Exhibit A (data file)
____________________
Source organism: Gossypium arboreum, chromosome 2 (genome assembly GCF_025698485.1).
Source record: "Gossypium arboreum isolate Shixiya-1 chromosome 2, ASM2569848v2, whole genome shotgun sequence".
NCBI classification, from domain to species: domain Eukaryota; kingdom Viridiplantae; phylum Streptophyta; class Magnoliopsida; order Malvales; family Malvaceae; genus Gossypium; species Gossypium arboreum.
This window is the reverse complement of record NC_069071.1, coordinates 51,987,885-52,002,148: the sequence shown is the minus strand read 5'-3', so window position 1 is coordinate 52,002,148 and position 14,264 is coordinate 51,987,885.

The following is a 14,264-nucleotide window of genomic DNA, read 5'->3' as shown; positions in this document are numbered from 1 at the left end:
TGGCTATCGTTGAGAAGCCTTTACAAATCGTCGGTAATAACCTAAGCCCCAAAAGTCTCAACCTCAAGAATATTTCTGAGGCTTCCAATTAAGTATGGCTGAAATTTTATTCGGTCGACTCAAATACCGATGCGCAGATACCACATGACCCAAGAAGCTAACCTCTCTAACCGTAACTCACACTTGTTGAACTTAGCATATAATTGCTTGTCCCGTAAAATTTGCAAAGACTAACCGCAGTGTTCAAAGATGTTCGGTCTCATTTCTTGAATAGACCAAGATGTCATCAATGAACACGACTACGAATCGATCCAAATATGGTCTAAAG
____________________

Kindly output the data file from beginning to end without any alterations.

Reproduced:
Source organism: Gossypium arboreum, chromosome 2 (genome assembly GCF_025698485.1).
Source record: "Gossypium arboreum isolate Shixiya-1 chromosome 2, ASM2569848v2, whole genome shotgun sequence".
NCBI classification, from domain to species: domain Eukaryota; kingdom Viridiplantae; phylum Streptophyta; class Magnoliopsida; order Malvales; family Malvaceae; genus Gossypium; species Gossypium arboreum.
This window is the reverse complement of record NC_069071.1, coordinates 51,987,885-52,002,148: the sequence shown is the minus strand read 5'-3', so window position 1 is coordinate 52,002,148 and position 14,264 is coordinate 51,987,885.

The following is a 14,264-nucleotide window of genomic DNA, read 5'->3' as shown; positions in this document are numbered from 1 at the left end:
TGGCTATCGTTGAGAAGCCTTTACAAATCGTCGGTAATAACCTAAGCCCCAAAAGTCTCAACCTCAAGAATATTTCTGAGGCTTCCAATTAAGTATGGCTGAAATTTTATTCGGTCGACTCAAATACCGATGCGCAGATACCACATGACCCAAGAAGCTAACCTCTCTAACCGTAACTCACACTTGTTGAACTTAGCATATAATTGCTTGTCCCGTAAAATTTGCAAAGACTAACCGCAGTGTTCAAAGATGTTCGGTCTCATTTCTTGAATAGACCAAGATGTCATCAATGAACACGACTACGAATCGATCCAAATATGGTCTAAAG